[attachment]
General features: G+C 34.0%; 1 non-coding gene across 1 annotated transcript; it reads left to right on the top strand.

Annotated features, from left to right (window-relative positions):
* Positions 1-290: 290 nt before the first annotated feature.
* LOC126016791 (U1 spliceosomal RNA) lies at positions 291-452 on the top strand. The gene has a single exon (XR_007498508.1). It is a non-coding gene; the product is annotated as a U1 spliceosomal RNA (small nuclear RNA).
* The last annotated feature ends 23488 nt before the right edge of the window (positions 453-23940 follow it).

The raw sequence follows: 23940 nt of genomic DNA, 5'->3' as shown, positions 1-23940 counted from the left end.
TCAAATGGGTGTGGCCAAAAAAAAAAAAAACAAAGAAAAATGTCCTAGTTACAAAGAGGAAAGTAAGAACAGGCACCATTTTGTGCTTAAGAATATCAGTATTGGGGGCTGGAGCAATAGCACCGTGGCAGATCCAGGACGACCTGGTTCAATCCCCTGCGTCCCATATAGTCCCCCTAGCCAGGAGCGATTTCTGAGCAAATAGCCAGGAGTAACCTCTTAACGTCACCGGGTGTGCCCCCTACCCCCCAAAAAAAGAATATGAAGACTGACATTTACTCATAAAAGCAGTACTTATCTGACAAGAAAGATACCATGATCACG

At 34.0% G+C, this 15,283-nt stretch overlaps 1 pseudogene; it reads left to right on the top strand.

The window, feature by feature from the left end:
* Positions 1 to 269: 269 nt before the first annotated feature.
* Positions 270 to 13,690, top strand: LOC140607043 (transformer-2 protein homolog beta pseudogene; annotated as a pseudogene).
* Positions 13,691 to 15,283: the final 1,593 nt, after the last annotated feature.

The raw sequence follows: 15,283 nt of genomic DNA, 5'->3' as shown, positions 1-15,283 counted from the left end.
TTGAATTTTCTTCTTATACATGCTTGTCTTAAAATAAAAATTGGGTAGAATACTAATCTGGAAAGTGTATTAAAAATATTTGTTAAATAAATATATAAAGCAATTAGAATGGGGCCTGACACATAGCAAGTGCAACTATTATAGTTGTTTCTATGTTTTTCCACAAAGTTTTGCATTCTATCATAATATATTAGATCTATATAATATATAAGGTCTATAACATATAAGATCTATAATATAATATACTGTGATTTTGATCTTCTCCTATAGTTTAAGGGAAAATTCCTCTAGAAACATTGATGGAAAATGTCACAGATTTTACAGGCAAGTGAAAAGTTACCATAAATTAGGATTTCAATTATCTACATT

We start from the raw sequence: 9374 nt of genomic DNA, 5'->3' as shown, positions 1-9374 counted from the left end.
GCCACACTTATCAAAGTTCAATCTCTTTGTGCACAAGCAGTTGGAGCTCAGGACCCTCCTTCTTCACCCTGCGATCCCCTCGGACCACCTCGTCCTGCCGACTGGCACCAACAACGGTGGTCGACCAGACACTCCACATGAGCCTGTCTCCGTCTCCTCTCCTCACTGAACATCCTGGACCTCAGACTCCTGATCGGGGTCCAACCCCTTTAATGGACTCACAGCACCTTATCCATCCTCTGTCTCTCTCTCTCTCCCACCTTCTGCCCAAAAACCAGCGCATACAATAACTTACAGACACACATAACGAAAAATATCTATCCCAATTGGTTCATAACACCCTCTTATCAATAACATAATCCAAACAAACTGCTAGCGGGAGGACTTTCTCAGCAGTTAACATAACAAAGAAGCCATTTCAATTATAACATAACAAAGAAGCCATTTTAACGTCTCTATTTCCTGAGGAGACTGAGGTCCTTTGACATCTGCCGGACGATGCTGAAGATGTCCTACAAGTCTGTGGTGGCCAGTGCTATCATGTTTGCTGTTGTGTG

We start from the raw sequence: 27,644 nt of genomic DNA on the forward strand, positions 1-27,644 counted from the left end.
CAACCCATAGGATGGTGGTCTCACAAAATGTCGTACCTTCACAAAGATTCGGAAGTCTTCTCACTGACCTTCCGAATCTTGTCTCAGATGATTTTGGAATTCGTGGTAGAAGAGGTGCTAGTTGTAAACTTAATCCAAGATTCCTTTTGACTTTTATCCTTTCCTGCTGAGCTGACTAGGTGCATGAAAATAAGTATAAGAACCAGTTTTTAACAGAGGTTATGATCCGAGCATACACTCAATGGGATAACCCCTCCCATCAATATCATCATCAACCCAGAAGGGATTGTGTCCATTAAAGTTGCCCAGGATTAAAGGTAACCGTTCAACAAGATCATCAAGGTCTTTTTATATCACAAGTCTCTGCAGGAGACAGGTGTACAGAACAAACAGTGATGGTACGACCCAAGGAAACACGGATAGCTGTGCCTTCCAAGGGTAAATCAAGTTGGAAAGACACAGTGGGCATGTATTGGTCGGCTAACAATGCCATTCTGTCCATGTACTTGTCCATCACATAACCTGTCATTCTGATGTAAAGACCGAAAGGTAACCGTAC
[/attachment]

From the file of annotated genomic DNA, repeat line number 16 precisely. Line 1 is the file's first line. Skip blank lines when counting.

GCCACACTTATCAAAGTTCAATCTCTTTGTGCACAAGCAGTTGGAGCTCAGGACCCTCCTTCTTCACCCTGCGATCCCCTCGGACCACCTCGTCCTGCCGACTGGCACCAACAACGGTGGTCGACCAGACACTCCACATGAGCCTGTCTCCGTCTCCTCTCCTCACTGAACATCCTGGACCTCAGACTCCTGATCGGGGTCCAACCCCTTTAATGGACTCACAGCACCTTATCCATCCTCTGTCTCTCTCTCTCTCCCACCTTCTGCCCAAAAACCAGCGCATACAATAACTTACAGACACACATAACGAAAAATATCTATCCCAATTGGTTCATAACACCCTCTTATCAATAACATAATCCAAACAAACTGCTAGCGGGAGGACTTTCTCAGCAGTTAACATAACAAAGAAGCCATTTCAATTATAACATAACAAAGAAGCCATTTTAACGTCTCTATTTCCTGAGGAGACTGAGGTCCTTTGACATCTGCCGGACGATGCTGAAGATGTCCTACAAGTCTGTGGTGGCCAGTGCTATCATGTTTGCTGTTGTGTG